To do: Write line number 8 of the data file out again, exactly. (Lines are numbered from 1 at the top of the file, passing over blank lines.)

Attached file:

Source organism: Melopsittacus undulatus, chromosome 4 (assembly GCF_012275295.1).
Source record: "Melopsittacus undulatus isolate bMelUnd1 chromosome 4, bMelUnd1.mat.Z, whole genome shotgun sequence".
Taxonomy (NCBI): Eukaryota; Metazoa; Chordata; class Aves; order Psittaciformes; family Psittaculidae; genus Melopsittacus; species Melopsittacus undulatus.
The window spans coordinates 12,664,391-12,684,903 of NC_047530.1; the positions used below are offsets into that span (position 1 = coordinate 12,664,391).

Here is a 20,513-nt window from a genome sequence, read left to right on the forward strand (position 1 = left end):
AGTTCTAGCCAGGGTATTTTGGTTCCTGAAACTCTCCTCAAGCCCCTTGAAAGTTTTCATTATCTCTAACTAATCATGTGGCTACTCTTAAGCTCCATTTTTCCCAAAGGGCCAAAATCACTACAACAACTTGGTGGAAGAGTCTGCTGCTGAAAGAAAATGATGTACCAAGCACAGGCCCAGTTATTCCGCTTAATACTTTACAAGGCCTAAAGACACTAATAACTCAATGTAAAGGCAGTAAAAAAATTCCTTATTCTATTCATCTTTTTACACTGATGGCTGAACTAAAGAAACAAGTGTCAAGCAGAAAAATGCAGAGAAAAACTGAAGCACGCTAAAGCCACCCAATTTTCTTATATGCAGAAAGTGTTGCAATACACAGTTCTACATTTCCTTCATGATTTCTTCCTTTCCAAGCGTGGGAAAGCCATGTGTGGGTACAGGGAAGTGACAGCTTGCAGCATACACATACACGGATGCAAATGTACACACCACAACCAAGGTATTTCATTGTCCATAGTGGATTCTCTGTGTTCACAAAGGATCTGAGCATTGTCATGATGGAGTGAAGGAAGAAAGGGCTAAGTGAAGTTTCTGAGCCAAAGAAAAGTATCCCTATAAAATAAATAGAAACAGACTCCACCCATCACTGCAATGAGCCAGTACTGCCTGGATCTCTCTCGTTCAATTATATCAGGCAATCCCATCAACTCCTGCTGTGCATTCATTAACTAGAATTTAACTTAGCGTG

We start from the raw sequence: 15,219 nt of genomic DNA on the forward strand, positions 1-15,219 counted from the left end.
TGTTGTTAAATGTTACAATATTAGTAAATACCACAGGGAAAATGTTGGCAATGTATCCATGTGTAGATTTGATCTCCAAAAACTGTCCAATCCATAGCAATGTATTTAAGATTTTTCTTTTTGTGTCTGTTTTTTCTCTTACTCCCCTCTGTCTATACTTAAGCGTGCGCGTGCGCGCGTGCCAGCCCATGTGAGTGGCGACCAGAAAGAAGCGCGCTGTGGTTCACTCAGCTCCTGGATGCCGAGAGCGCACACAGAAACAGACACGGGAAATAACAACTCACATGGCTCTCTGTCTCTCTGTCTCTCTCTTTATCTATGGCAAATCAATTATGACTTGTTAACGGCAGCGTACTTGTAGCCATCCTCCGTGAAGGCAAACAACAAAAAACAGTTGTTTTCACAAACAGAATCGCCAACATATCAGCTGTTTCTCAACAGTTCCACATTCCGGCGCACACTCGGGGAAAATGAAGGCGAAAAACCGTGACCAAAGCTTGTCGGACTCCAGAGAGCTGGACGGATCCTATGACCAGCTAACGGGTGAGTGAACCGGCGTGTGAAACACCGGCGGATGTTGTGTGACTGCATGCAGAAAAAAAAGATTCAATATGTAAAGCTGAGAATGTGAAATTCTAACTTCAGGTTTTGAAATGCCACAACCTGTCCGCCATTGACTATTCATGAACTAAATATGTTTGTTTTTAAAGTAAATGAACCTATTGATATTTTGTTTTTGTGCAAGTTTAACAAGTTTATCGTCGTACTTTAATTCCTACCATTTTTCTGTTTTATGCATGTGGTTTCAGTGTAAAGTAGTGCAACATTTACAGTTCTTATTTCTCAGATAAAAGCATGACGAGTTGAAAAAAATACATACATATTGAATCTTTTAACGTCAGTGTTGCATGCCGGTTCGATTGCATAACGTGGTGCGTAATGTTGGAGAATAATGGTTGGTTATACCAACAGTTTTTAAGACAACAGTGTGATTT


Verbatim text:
TGTTGTTAAATGTTACAATATTAGTAAATACCACAGGGAAAATGTTGGCAATGTATCCATGTGTAGATTTGATCTCCAAAAACTGTCCAATCCATAGCAATGTATTTAAGATTTTTCTTTTTGTGTCTGTTTTTTCTCTTACTCCCCTCTGTCTATACTTAAGCGTGCGCGTGCGCGCGTGCCAGCCCATGTGAGTGGCGACCAGAAAGAAGCGCGCTGTGGTTCACTCAGCTCCTGGATGCCGAGAGCGCACACAGAAACAGACACGGGAAATAACAACTCACATGGCTCTCTGTCTCTCTGTCTCTCTCTTTATCTATGGCAAATCAATTATGACTTGTTAACGGCAGCGTACTTGTAGCCATCCTCCGTGAAGGCAAACAACAAAAAACAGTTGTTTTCACAAACAGAATCGCCAACATATCAGCTGTTTCTCAACAGTTCCACATTCCGGCGCACACTCGGGGAAAATGAAGGCGAAAAACCGTGACCAAAGCTTGTCGGACTCCAGAGAGCTGGACGGATCCTATGACCAGCTAACGGGTGAGTGAACCGGCGTGTGAAACACCGGCGGATGTTGTGTGACTGCATGCAGAAAAAAAAGATTCAATATGTAAAGCTGAGAATGTGAAATTCTAACTTCAGGTTTTGAAATGCCACAACCTGTCCGCCATTGACTATTCATGAACTAAATATGTTTGTTTTTAAAGTAAATGAACCTATTGATATTTTGTTTTTGTGCAAGTTTAACAAGTTTATCGTCGTACTTTAATTCCTACCATTTTTCTGTTTTATGCATGTGGTTTCAGTGTAAAGTAGTGCAACATTTACAGTTCTTATTTCTCAGATAAAAGCATGACGAGTTGAAAAAAATACATACATATTGAATCTTTTAACGTCAGTGTTGCATGCCGGTTCGATTGCATAACGTGGTGCGTAATGTTGGAGAATAATGGTTGGTTATACCAACAGTTTTTAAGACAACAGTGTGATTT